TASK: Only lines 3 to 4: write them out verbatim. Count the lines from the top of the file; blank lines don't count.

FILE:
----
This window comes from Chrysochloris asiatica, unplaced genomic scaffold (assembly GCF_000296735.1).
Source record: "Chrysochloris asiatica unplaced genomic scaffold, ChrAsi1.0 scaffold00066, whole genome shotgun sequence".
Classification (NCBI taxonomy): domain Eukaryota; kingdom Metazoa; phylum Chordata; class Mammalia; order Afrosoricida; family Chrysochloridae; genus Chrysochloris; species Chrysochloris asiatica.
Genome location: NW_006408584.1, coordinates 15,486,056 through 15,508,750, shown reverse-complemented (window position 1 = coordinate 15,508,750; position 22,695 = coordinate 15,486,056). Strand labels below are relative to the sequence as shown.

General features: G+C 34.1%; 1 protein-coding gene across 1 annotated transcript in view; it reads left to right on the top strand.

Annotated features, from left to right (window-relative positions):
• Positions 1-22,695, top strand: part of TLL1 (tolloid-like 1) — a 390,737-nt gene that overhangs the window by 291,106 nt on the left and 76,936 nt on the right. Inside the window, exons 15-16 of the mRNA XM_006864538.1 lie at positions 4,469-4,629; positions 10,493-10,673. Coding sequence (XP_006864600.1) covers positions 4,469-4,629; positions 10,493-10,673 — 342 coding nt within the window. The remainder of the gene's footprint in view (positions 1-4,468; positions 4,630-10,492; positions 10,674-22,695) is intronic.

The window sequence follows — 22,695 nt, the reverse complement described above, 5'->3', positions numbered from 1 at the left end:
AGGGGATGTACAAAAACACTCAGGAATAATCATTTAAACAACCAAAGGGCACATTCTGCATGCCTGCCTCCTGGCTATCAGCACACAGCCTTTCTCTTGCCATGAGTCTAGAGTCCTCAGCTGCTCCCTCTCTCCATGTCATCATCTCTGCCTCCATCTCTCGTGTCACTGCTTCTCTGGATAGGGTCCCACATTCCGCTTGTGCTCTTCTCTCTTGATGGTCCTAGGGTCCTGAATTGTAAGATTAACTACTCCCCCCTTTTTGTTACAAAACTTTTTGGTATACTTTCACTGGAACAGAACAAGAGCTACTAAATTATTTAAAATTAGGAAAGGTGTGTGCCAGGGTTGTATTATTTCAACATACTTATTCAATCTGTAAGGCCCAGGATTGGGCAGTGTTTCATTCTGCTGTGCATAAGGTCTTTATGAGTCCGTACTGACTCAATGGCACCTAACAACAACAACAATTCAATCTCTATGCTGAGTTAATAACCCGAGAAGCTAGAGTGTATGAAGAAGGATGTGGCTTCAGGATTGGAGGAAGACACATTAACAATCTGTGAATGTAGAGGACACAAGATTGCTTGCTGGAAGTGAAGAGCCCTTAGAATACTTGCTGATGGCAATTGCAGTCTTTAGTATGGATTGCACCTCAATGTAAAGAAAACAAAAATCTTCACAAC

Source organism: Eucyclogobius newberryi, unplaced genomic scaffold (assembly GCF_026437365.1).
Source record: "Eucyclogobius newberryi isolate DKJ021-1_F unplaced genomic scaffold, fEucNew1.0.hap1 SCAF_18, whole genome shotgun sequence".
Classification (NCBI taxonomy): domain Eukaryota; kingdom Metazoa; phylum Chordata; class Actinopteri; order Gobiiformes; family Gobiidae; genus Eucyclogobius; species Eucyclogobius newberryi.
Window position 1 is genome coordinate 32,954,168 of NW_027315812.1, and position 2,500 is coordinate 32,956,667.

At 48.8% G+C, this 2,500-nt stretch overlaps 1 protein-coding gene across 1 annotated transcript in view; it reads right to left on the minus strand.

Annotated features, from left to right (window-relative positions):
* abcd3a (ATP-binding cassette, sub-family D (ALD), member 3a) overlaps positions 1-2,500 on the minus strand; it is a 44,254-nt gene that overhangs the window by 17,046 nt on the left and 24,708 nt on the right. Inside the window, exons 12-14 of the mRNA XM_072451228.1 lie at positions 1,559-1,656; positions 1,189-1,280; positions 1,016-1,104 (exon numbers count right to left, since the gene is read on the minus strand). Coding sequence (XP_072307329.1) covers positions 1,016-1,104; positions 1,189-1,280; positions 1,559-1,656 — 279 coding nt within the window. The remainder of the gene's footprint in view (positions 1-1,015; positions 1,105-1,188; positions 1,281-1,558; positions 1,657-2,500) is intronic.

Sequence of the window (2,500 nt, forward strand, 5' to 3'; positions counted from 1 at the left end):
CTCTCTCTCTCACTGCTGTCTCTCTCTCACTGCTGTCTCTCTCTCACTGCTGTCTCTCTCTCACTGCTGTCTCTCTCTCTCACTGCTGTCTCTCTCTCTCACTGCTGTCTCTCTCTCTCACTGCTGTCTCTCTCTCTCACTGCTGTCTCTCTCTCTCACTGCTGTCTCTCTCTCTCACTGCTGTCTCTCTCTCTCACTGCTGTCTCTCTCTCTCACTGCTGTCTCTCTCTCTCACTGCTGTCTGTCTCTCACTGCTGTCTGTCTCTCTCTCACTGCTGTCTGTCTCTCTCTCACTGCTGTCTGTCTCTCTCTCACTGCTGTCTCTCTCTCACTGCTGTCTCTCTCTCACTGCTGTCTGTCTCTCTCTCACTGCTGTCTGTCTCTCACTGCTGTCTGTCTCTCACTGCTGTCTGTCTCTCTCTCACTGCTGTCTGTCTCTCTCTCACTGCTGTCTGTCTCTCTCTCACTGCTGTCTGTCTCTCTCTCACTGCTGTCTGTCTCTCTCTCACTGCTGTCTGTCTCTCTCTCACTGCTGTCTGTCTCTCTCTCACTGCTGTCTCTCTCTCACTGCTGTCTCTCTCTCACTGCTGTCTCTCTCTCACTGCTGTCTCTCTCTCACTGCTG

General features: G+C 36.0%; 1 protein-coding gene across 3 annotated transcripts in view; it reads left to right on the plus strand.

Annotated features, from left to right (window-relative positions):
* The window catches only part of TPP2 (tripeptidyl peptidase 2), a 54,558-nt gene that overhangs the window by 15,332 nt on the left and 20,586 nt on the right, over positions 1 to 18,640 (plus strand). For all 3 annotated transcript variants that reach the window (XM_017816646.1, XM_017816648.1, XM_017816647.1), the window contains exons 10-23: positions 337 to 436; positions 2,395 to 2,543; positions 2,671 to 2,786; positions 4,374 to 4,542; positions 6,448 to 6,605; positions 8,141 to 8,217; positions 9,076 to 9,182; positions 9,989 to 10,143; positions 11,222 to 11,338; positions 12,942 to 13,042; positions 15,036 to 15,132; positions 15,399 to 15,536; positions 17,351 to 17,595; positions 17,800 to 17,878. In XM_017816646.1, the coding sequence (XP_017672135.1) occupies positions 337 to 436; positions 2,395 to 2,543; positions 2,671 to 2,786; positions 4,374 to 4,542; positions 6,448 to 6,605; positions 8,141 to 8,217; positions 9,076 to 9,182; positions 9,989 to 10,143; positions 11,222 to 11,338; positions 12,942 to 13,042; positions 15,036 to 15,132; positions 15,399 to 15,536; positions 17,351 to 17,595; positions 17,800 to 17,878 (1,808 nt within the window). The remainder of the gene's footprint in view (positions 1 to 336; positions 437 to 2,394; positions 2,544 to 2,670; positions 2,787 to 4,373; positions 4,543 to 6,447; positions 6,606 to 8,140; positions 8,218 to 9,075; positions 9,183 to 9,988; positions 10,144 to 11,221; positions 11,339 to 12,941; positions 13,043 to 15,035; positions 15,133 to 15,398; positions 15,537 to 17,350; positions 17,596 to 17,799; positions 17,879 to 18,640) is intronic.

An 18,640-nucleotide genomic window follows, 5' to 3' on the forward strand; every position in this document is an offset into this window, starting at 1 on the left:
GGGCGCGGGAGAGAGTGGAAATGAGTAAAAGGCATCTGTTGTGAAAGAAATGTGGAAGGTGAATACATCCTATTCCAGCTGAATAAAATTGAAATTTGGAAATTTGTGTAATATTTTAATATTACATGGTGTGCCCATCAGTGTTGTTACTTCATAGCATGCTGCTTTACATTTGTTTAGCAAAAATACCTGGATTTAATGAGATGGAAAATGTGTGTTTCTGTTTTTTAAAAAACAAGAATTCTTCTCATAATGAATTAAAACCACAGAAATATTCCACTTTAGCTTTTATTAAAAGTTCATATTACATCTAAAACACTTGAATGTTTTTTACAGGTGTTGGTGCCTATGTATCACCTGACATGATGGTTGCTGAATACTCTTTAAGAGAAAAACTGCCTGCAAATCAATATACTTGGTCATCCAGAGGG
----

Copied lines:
Classification (NCBI taxonomy): domain Eukaryota; kingdom Metazoa; phylum Chordata; class Mammalia; order Afrosoricida; family Chrysochloridae; genus Chrysochloris; species Chrysochloris asiatica.
Genome location: NW_006408584.1, coordinates 15,486,056 through 15,508,750, shown reverse-complemented (window position 1 = coordinate 15,508,750; position 22,695 = coordinate 15,486,056). Strand labels below are relative to the sequence as shown.